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Saturday, Aug. 27, 2016

Competing tax plans tough to decipher

Tuesday, March 30, 2004

With April 15 just around the corner, let's talk taxes. I was reading this morning about the differences in the tax plans by the Democrats and the Republicans and to be real honest, I have a host of questions.

Here's the tax line that will be repeated a million times or so between now and November. The Democrats want to eliminate the tax cuts to the "richest" Americans while the Republicans want to keep all of the tax cuts in place in hopes of igniting the economy.

The Democrats define the "richest" as those making $200,000 or more annually. For starters, I wonder why this income level was targeted. I mean, why $200,000 instead of say $300,000 or $150,000 as far as that goes. You see, as I see it, wealth is gauged differently by different groups. In some wealthy enclaves, $200,000 in income would be viewed as near the poverty level. In our region however, $100,000 in annual income puts you in pretty flush territory. So everything is relative.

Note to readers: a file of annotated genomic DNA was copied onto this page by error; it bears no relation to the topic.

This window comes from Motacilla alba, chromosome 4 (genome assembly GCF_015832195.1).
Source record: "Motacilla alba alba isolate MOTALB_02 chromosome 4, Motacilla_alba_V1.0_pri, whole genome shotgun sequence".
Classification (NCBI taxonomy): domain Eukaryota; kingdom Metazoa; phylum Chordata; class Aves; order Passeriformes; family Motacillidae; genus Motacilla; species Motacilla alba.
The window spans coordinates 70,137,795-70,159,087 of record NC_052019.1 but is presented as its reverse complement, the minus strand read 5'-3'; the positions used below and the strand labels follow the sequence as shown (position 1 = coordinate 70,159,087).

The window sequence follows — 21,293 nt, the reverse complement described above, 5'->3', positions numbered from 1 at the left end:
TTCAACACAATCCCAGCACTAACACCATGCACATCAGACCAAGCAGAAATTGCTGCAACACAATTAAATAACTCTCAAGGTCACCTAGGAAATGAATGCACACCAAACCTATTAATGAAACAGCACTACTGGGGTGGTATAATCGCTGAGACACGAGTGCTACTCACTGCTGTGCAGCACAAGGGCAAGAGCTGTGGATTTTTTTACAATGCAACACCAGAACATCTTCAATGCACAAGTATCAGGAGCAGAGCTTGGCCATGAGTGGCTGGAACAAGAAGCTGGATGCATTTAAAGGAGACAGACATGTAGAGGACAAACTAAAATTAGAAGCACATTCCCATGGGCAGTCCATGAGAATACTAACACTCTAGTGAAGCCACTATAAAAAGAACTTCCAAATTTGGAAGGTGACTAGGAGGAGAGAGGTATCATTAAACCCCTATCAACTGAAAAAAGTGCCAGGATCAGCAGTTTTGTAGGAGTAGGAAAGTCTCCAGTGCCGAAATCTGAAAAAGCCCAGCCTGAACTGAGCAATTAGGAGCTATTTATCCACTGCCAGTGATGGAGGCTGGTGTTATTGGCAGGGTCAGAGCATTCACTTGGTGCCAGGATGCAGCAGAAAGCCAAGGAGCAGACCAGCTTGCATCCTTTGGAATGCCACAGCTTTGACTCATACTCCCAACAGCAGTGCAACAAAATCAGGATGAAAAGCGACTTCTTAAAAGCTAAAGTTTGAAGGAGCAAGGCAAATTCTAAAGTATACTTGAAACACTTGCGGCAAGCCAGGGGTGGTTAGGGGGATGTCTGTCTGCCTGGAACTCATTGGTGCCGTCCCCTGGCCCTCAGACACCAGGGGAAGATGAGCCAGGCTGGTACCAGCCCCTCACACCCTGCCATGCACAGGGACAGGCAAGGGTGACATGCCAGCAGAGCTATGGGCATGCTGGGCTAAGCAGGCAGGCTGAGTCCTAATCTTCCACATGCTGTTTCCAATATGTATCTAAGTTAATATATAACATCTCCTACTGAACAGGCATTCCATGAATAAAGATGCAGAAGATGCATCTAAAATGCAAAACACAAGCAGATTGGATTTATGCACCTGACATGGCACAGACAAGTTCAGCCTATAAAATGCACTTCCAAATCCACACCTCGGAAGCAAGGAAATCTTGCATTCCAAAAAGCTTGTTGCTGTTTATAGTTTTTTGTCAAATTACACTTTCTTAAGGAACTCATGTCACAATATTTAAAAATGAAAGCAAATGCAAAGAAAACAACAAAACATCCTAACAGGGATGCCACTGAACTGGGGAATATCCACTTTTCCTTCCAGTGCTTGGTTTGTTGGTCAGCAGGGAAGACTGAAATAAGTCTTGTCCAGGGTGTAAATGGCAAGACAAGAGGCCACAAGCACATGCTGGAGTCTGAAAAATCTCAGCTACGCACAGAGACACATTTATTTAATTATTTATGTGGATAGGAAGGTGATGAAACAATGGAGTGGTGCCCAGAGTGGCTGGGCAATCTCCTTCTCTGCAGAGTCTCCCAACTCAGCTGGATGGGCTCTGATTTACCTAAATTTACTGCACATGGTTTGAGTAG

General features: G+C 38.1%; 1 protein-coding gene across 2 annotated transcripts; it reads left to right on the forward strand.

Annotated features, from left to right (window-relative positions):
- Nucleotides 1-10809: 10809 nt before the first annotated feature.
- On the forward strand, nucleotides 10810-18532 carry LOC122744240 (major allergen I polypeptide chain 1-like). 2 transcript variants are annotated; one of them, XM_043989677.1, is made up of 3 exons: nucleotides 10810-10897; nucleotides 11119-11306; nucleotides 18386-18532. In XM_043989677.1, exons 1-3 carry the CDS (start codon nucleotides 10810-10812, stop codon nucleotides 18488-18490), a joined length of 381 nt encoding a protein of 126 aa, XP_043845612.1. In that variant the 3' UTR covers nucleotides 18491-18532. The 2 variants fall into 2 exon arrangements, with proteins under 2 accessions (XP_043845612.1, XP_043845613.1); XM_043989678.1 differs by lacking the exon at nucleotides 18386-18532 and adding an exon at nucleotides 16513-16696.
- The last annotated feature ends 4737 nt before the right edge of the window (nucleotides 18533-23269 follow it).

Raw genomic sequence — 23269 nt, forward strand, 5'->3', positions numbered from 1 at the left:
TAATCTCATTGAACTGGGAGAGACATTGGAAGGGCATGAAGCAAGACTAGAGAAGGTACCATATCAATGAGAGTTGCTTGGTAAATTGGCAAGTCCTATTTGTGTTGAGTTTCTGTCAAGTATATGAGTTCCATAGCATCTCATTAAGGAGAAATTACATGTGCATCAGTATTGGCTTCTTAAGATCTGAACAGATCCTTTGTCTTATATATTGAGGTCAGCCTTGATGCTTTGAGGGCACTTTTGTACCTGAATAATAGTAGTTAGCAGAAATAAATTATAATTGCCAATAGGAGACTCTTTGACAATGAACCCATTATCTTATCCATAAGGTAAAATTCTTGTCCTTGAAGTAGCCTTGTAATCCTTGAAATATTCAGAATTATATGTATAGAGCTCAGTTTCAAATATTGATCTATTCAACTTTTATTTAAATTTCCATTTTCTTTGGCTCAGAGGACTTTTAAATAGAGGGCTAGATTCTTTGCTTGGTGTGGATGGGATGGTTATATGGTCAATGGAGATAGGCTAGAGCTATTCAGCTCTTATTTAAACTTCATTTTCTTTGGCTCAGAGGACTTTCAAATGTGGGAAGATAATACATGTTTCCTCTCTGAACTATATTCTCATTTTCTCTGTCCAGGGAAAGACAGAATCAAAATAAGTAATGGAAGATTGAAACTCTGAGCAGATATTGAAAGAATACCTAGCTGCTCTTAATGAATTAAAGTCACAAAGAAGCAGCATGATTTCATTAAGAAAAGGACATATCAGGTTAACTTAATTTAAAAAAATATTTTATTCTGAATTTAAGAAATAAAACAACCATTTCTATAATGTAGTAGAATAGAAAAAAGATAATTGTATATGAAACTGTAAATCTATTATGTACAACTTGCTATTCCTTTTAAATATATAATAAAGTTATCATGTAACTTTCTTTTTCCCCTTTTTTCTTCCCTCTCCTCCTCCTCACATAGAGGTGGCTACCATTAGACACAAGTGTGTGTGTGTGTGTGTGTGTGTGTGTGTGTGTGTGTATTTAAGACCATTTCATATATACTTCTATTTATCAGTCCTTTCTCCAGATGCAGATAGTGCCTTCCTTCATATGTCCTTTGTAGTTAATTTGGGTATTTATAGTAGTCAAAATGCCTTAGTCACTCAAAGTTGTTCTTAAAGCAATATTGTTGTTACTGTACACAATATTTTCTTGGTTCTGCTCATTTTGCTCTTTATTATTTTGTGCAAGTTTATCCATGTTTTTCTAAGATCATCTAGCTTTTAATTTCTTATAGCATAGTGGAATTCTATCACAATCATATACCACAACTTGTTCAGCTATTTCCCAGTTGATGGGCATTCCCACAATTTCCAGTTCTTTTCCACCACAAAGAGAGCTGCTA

And while we're at it, I wish someone from the GOP would crunch the numbers and tell us exactly how much repealing the tax cuts for the "richest" would bring into federal coffers. I suspect it's far less than you might expect.

While we're talking taxes, Congress approved a new federal budget last week to the tune of $2.4 trillion. Not sure how many zeroes are involved but plenty. One report said that comes out to around $8,000 for every man, woman and child in America. Now we're not talking just your income taxes. That also includes all of those taxes like cigarette taxes, gasoline taxes, sales taxes, etc.

But a funny thing is that about 75 percent of Americans - that's a real number not a guess - don't pay that much in taxes annually. Factor it all in and the economists say that one in four Americans pays the tax load for the remainder. So since we acknowledge that 10 percent of tax payers pay the overwhelming majority of taxes, what economic plan would have us tax that population even higher? It's easy to pick on the big bread winners in America, but what happens if that segment of the population is simply taxed beyond their ability? Who will pay the tax load then?

Either way, get ready - it's the economy vs. terrorism come November. And to be real honest, I'm not certain either party has the right answer at this point. So stay tuned.

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